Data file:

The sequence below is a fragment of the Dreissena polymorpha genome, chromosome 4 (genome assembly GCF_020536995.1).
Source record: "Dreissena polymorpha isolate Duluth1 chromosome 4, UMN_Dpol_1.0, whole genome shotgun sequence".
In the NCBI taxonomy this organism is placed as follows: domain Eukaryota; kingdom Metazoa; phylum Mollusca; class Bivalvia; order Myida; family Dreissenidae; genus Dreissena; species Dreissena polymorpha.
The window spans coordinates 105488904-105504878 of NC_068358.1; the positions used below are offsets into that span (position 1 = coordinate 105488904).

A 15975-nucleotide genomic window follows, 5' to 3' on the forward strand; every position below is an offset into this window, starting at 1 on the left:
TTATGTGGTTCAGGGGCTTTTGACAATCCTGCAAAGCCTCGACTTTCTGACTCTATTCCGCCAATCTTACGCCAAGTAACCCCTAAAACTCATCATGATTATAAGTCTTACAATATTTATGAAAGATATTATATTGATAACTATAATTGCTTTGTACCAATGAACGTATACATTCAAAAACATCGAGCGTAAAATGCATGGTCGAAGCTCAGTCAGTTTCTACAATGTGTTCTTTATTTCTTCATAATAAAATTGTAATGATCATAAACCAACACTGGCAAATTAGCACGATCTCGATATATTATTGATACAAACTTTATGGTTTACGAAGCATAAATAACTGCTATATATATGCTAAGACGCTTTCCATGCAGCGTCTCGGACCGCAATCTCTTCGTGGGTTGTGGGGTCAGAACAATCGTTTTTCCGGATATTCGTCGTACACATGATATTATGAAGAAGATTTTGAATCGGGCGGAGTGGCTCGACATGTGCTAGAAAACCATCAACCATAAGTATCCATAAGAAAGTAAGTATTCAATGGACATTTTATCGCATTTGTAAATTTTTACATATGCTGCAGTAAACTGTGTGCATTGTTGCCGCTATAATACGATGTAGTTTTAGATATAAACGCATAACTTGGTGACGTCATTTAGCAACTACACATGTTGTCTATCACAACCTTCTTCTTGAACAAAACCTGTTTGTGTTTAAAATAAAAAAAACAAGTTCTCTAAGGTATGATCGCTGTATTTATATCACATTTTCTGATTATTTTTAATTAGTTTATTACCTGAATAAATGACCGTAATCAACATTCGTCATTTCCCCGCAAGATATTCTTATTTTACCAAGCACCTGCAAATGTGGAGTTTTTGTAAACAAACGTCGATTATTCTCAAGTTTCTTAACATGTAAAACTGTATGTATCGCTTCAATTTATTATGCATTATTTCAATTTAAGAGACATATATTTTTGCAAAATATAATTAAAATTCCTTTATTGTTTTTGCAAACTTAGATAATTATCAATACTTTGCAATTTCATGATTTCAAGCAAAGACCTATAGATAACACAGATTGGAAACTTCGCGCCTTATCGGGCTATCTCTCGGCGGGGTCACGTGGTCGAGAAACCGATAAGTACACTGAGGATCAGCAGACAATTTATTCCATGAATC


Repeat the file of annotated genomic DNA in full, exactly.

The sequence below is a fragment of the Dreissena polymorpha genome, chromosome 4 (genome assembly GCF_020536995.1).
Source record: "Dreissena polymorpha isolate Duluth1 chromosome 4, UMN_Dpol_1.0, whole genome shotgun sequence".
In the NCBI taxonomy this organism is placed as follows: domain Eukaryota; kingdom Metazoa; phylum Mollusca; class Bivalvia; order Myida; family Dreissenidae; genus Dreissena; species Dreissena polymorpha.
The window spans coordinates 105488904-105504878 of NC_068358.1; the positions used below are offsets into that span (position 1 = coordinate 105488904).

A 15975-nucleotide genomic window follows, 5' to 3' on the forward strand; every position below is an offset into this window, starting at 1 on the left:
TTATGTGGTTCAGGGGCTTTTGACAATCCTGCAAAGCCTCGACTTTCTGACTCTATTCCGCCAATCTTACGCCAAGTAACCCCTAAAACTCATCATGATTATAAGTCTTACAATATTTATGAAAGATATTATATTGATAACTATAATTGCTTTGTACCAATGAACGTATACATTCAAAAACATCGAGCGTAAAATGCATGGTCGAAGCTCAGTCAGTTTCTACAATGTGTTCTTTATTTCTTCATAATAAAATTGTAATGATCATAAACCAACACTGGCAAATTAGCACGATCTCGATATATTATTGATACAAACTTTATGGTTTACGAAGCATAAATAACTGCTATATATATGCTAAGACGCTTTCCATGCAGCGTCTCGGACCGCAATCTCTTCGTGGGTTGTGGGGTCAGAACAATCGTTTTTCCGGATATTCGTCGTACACATGATATTATGAAGAAGATTTTGAATCGGGCGGAGTGGCTCGACATGTGCTAGAAAACCATCAACCATAAGTATCCATAAGAAAGTAAGTATTCAATGGACATTTTATCGCATTTGTAAATTTTTACATATGCTGCAGTAAACTGTGTGCATTGTTGCCGCTATAATACGATGTAGTTTTAGATATAAACGCATAACTTGGTGACGTCATTTAGCAACTACACATGTTGTCTATCACAACCTTCTTCTTGAACAAAACCTGTTTGTGTTTAAAATAAAAAAAACAAGTTCTCTAAGGTATGATCGCTGTATTTATATCACATTTTCTGATTATTTTTAATTAGTTTATTACCTGAATAAATGACCGTAATCAACATTCGTCATTTCCCCGCAAGATATTCTTATTTTACCAAGCACCTGCAAATGTGGAGTTTTTGTAAACAAACGTCGATTATTCTCAAGTTTCTTAACATGTAAAACTGTATGTATCGCTTCAATTTATTATGCATTATTTCAATTTAAGAGACATATATTTTTGCAAAATATAATTAAAATTCCTTTATTGTTTTTGCAAACTTAGATAATTATCAATACTTTGCAATTTCATGATTTCAAGCAAAGACCTATAGATAACACAGATTGGAAACTTCGCGCCTTATCGGGCTATCTCTCGGCGGGGTCACGTGGTCGAGAAACCGATAAGTACACTGAGGATCAGCAGACAATTTATTCCATGAATC